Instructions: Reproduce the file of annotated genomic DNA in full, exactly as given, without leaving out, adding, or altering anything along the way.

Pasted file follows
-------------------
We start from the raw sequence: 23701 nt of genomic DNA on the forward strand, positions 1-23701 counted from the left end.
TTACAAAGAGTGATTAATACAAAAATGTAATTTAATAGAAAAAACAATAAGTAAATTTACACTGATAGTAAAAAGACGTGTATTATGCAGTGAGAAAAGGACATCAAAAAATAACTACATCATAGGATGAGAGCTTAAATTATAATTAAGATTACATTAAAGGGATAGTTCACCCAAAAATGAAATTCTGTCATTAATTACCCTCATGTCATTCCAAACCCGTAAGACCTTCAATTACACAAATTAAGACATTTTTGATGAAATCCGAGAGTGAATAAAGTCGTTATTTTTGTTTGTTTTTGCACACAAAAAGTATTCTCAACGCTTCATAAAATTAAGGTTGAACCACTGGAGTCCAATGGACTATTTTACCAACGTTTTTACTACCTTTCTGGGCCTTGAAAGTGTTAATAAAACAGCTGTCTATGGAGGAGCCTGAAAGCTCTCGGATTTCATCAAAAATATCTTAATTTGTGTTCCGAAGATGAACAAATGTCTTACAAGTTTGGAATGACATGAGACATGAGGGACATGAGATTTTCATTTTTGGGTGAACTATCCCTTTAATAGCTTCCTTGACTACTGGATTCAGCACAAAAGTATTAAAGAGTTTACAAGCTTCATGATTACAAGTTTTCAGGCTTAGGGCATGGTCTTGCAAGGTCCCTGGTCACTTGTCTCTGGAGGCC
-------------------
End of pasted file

We start from the raw sequence: 23701 nt of genomic DNA on the forward strand, positions 1-23701 counted from the left end.
TTACAAAGAGTGATTAATACAAAAATGTAATTTAATAGAAAAAACAATAAGTAAATTTACACTGATAGTAAAAAGACGTGTATTATGCAGTGAGAAAAGGACATCAAAAAATAACTACATCATAGGATGAGAGCTTAAATTATAATTAAGATTACATTAAAGGGATAGTTCACCCAAAAATGAAATTCTGTCATTAATTACCCTCATGTCATTCCAAACCCGTAAGACCTTCAATTACACAAATTAAGACATTTTTGATGAAATCCGAGAGTGAATAAAGTCGTTATTTTTGTTTGTTTTTGCACACAAAAAGTATTCTCAACGCTTCATAAAATTAAGGTTGAACCACTGGAGTCCAATGGACTATTTTACCAACGTTTTTACTACCTTTCTGGGCCTTGAAAGTGTTAATAAAACAGCTGTCTATGGAGGAGCCTGAAAGCTCTCGGATTTCATCAAAAATATCTTAATTTGTGTTCCGAAGATGAACAAATGTCTTACAAGTTTGGAATGACATGAGACATGAGGGACATGAGATTTTCATTTTTGGGTGAACTATCCCTTTAATAGCTTCCTTGACTACTGGATTCAGCACAAAAGTATTAAAGAGTTTACAAGCTTCATGATTACAAGTTTTCAGGCTTAGGGCATGGTCTTGCAAGGTCCCTGGTCACTTGTCTCTGGAGGCC